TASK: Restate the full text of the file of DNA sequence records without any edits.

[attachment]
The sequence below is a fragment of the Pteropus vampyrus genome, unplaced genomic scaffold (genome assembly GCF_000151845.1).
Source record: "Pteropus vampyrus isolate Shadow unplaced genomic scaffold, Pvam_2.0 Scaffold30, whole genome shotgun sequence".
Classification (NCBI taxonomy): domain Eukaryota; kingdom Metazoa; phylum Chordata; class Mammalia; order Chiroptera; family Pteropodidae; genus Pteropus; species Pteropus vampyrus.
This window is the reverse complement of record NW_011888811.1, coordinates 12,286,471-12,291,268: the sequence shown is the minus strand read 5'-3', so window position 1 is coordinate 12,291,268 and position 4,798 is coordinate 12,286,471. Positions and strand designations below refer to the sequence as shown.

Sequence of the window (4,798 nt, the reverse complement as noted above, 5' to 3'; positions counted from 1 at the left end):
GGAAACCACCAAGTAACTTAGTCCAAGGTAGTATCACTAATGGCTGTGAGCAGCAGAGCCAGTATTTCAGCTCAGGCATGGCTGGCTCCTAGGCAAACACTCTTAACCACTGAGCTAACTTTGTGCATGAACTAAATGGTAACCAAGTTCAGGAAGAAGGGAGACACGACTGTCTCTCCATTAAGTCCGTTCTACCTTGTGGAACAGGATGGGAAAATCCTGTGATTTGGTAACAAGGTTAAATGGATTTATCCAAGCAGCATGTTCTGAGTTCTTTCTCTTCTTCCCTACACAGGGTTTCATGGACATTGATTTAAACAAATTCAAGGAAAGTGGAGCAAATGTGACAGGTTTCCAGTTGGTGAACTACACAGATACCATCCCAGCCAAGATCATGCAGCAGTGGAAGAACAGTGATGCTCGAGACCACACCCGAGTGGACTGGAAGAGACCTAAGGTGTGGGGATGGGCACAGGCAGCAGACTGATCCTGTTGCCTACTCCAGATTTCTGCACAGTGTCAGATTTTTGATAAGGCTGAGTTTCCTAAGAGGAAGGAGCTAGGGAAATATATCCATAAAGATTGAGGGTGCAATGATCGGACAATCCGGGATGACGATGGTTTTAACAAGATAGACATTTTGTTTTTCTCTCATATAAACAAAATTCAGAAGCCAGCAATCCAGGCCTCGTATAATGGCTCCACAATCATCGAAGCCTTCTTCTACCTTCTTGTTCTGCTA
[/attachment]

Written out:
The sequence below is a fragment of the Pteropus vampyrus genome, unplaced genomic scaffold (genome assembly GCF_000151845.1).
Source record: "Pteropus vampyrus isolate Shadow unplaced genomic scaffold, Pvam_2.0 Scaffold30, whole genome shotgun sequence".
Classification (NCBI taxonomy): domain Eukaryota; kingdom Metazoa; phylum Chordata; class Mammalia; order Chiroptera; family Pteropodidae; genus Pteropus; species Pteropus vampyrus.
This window is the reverse complement of record NW_011888811.1, coordinates 12,286,471-12,291,268: the sequence shown is the minus strand read 5'-3', so window position 1 is coordinate 12,291,268 and position 4,798 is coordinate 12,286,471. Positions and strand designations below refer to the sequence as shown.

Sequence of the window (4,798 nt, the reverse complement as noted above, 5' to 3'; positions counted from 1 at the left end):
GGAAACCACCAAGTAACTTAGTCCAAGGTAGTATCACTAATGGCTGTGAGCAGCAGAGCCAGTATTTCAGCTCAGGCATGGCTGGCTCCTAGGCAAACACTCTTAACCACTGAGCTAACTTTGTGCATGAACTAAATGGTAACCAAGTTCAGGAAGAAGGGAGACACGACTGTCTCTCCATTAAGTCCGTTCTACCTTGTGGAACAGGATGGGAAAATCCTGTGATTTGGTAACAAGGTTAAATGGATTTATCCAAGCAGCATGTTCTGAGTTCTTTCTCTTCTTCCCTACACAGGGTTTCATGGACATTGATTTAAACAAATTCAAGGAAAGTGGAGCAAATGTGACAGGTTTCCAGTTGGTGAACTACACAGATACCATCCCAGCCAAGATCATGCAGCAGTGGAAGAACAGTGATGCTCGAGACCACACCCGAGTGGACTGGAAGAGACCTAAGGTGTGGGGATGGGCACAGGCAGCAGACTGATCCTGTTGCCTACTCCAGATTTCTGCACAGTGTCAGATTTTTGATAAGGCTGAGTTTCCTAAGAGGAAGGAGCTAGGGAAATATATCCATAAAGATTGAGGGTGCAATGATCGGACAATCCGGGATGACGATGGTTTTAACAAGATAGACATTTTGTTTTTCTCTCATATAAACAAAATTCAGAAGCCAGCAATCCAGGCCTCGTATAATGGCTCCACAATCATCGAAGCCTTCTTCTACCTTCTTGTTCTGCTA